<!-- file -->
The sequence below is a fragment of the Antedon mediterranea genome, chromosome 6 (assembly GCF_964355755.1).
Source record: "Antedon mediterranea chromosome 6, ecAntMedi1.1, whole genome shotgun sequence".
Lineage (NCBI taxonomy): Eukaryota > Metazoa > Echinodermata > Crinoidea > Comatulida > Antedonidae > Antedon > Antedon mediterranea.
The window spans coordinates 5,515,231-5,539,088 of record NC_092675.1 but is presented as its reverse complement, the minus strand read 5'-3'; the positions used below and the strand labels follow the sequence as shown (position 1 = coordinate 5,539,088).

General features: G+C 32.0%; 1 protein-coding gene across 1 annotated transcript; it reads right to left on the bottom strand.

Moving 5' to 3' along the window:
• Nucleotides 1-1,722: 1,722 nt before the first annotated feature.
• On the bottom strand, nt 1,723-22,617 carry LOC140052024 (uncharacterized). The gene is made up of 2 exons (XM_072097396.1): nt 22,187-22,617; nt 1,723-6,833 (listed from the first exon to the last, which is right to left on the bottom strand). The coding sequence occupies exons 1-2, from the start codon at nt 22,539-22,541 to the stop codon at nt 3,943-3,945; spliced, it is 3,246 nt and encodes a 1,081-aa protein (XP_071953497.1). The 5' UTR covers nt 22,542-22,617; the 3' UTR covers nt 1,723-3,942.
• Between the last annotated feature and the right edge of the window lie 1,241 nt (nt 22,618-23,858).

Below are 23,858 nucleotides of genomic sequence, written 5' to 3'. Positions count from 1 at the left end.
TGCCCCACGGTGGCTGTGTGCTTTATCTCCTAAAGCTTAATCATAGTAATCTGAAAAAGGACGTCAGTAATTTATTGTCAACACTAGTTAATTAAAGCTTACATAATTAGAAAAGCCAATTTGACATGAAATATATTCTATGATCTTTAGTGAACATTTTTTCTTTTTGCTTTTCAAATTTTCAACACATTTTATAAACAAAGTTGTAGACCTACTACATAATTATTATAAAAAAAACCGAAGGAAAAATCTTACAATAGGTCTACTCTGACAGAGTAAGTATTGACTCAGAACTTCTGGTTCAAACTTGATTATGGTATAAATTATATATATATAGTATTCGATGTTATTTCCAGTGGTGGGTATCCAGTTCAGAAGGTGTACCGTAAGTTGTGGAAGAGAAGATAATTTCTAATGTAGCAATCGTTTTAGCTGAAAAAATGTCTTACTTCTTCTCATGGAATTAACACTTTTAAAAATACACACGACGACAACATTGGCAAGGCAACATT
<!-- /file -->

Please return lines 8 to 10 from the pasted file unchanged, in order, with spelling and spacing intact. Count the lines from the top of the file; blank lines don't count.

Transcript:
• On the bottom strand, nt 1,723-22,617 carry LOC140052024 (uncharacterized). The gene is made up of 2 exons (XM_072097396.1): nt 22,187-22,617; nt 1,723-6,833 (listed from the first exon to the last, which is right to left on the bottom strand). The coding sequence occupies exons 1-2, from the start codon at nt 22,539-22,541 to the stop codon at nt 3,943-3,945; spliced, it is 3,246 nt and encodes a 1,081-aa protein (XP_071953497.1). The 5' UTR covers nt 22,542-22,617; the 3' UTR covers nt 1,723-3,942.
• Between the last annotated feature and the right edge of the window lie 1,241 nt (nt 22,618-23,858).

Below are 23,858 nucleotides of genomic sequence, written 5' to 3'. Positions count from 1 at the left end.